Primož Roglič (Jumbo-Visma) gained huge chunks of time when the Vuelta a España visited Pau, France for its stage 10 time trial on Tuesday. His rivals, though, vow to fight him in the mountainous stages ahead.
Nairo Quintana (Movistar), team-mate Alejandro Valverde, and Miguel Ángel López (Astana) are taking aim at the many summit finishes to shake the Slovenian now in the red leader's jersey.
"We will attack Roglič anyway, Alejandro Valverde and I are close and we have to play with that," 2016 Vuelta winner Quintana said.
"I have nothing to lose, we must take advantage of every opportunity from here on out and enjoy the race."
Quintana lost 3-06 minutes to Roglič today and slipped out of the lead to fourth place. Valverde sits second overall at 1-52 back.
"It was not my best time. I expected a loss of two or two and a half minutes," Quintana continued. "But I still feel good and there will be chances to attack in the Vuelta's stages to come."
"We still have a lot of racing ahead of us," Valverde said. "The two of us are going to do the best we can for Movistar, and that's it. We are still in the fight. There is a lot racing ahead of us. We'll keep fighting."
Roglič blasted over the 36.2 kilometres to Pau's Verdun Square to beat Patrick Bevin (CCC Team) in the hot seat. He averaged 46.13kph.
Tadej Pogačar (UAE Team Emirates), only 20 years old, was the best off the classification contenders behind Roglič. He now sits fifth overall. Colombian Miguel Ángel López lost two minutes but maintained third place.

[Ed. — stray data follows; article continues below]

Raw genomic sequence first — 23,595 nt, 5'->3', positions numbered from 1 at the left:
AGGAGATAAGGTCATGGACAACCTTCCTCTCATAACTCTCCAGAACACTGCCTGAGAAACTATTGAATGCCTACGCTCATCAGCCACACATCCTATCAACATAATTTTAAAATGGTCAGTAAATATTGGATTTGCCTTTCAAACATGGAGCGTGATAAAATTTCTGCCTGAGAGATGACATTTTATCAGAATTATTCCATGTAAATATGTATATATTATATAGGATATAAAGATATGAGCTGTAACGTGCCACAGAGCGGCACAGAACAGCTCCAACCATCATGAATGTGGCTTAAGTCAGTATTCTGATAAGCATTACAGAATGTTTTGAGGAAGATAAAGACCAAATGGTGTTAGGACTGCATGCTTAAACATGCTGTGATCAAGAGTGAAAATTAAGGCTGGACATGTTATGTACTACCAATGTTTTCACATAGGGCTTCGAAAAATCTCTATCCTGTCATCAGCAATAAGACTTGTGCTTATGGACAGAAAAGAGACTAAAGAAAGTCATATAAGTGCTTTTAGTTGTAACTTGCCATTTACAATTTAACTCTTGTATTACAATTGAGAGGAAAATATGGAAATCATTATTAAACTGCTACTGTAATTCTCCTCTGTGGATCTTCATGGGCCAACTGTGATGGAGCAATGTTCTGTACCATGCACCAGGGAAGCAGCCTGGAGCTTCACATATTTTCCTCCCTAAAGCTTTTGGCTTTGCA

"My intention was to lose less than two minutes, and in the end it wasn't possible because Roglič overtook me on the finish line," López said.
"Regardless of this, I'm content because I'm still in the mix for GC and there is a lot of racing left."
Stage 11 takes the Vuelta back to its home country and suits escape hopefuls. Stage 12 to Bilbao also should see an escape or small group sprint.
Los Machucos punctuates the finish of stage 13. It climbs to finish at 872 metres and should offer Quintana or any of Roglič's rivals a chance to shake the race's hierarchy.
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Gregor Brown is an experienced cycling journalist, based in Florence, Italy. He has covered races all over the world for over a decade - following the Giro, Tour de France, and every major race since 2006. His love of cycling began with freestyle and BMX, before the 1998 Tour de France led him to a deep appreciation of the road racing season.
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